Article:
Tropical Storm Norma Forecast Discussion Number 4

NOAA - Tropical Weather Updates

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Issued at 900 AM MDT Wed Oct 18 2023

000
WTPZ42 KNHC 181455
TCDEP2
 
Tropical Storm Norma Discussion Number   4
NWS National Hurricane Center Miami FL       EP172023
900 AM MDT Wed Oct 18 2023
 
The satellite presentation of Norma this morning suggests the storm
is strengthening. Deep convection appears to be consolidating near
and over the estimated center of the tropical cyclone. A large
curved band of convection wraps around the eastern portion of its
circulation. The latest objective and subjective satellite estimates
range from 55-63 kt, and the initial intensity is raised to 60 kt
for this advisory. Scatterometer overpasses are expected later
today, which will help assess the structure and extent of Norma's
wind field.
 
In the near term, the atmospheric and oceanic conditions appear
favorable for continued strengthening. Norma is moving over very
warm (>29C) waters, within a moist and very diffluent upper-level
environment. With only weak to moderate deep-layer southerly shear
expected during the next 12-24 h, Norma should become a hurricane
soon. The statistical rapid intensification (RI) indices indicate RI
is more likely than not during the next 24 h, and the NHC intensity
forecast continues to explicitly show RI with Norma peaking as a
major hurricane in 24-36 h. Then, an increase in southwesterly shear
by this weekend should induce weakening through the rest of the
forecast period. The NHC intensity prediction was lowered at days
4-5 based on the increasingly hostile conditions depicted in the
latest guidance.
 
Norma is moving north-northwestward (340/6 kt). This general motion
should continue for the next couple of days while the storm moves
around a weak ridge to its east. There is greater than normal
uncertainty in the track forecast beyond 48-60 h, with diverging
solutions among the various track models. Stronger models with a
deeper vortex, including the GFS and regional hurricane models, show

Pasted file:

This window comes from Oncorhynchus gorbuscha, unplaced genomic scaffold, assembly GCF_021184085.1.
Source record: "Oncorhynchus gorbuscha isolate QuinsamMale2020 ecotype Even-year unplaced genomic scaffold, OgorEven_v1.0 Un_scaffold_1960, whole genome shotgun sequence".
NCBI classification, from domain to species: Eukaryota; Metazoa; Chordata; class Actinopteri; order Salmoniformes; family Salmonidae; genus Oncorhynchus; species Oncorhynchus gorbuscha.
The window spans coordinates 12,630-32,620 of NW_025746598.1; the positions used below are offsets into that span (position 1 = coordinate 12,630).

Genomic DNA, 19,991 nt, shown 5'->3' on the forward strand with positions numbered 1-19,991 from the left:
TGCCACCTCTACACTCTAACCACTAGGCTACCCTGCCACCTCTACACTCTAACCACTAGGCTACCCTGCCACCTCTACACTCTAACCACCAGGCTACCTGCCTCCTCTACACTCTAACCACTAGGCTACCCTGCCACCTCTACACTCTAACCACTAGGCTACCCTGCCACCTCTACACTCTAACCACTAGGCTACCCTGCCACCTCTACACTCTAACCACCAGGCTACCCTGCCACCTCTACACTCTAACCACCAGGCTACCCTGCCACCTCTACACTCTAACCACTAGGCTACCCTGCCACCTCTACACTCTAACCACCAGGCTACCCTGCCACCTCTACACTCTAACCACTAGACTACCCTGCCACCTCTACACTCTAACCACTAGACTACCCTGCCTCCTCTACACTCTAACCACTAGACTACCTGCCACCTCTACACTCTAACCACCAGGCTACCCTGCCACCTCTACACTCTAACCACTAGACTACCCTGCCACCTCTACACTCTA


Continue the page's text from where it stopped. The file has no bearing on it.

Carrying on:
Norma turning northward to northeastward and passing near the
southern tip of Baja California before approaching mainland Mexico.
Some weaker solutions, such as the ECMWF and UKMET, suggest Norma
could meander offshore of Baja California within weak steering
currents or even turn southwestward away from land later in the
period. Given this large spread in the guidance, it seems prudent to
avoid making major track forecast changes this morning. Therefore,
the longer range NHC forecast is similar to the previous one, but
shows little net motion at days 4-5. Future advisories could
require more significant adjustments to the track forecast.
 
 
Key Messages:
 
1. Norma is forecast to become a hurricane later today and continue
strengthening through Thursday while it passes well offshore of
southwestern Mexico.
 
2. There is greater than normal uncertainty in the track and
intensity forecasts for Norma later this week and this weekend while
it approaches the Baja California peninsula. Regardless, Norma could
bring wind and rainfall impacts to southern portions of Baja
California Sur by Saturday, and interests there should monitor the
latest forecast updates.
 
 
FORECAST POSITIONS AND MAX WINDS
 
INIT  18/1500Z 14.8N 107.9W   60 KT  70 MPH
 12H  19/0000Z 15.8N 108.1W   75 KT  85 MPH
 24H  19/1200Z 16.9N 108.3W   90 KT 105 MPH
 36H  20/0000Z 17.8N 108.5W  100 KT 115 MPH
 48H  20/1200Z 18.7N 109.0W   90 KT 105 MPH
 60H  21/0000Z 19.6N 109.5W   85 KT 100 MPH
 72H  21/1200Z 20.8N 109.9W   75 KT  85 MPH
 96H  22/1200Z 21.9N 109.9W   65 KT  75 MPH
120H  23/1200Z 22.5N 109.5W   55 KT  65 MPH
 
$$
Forecaster Reinhart
 

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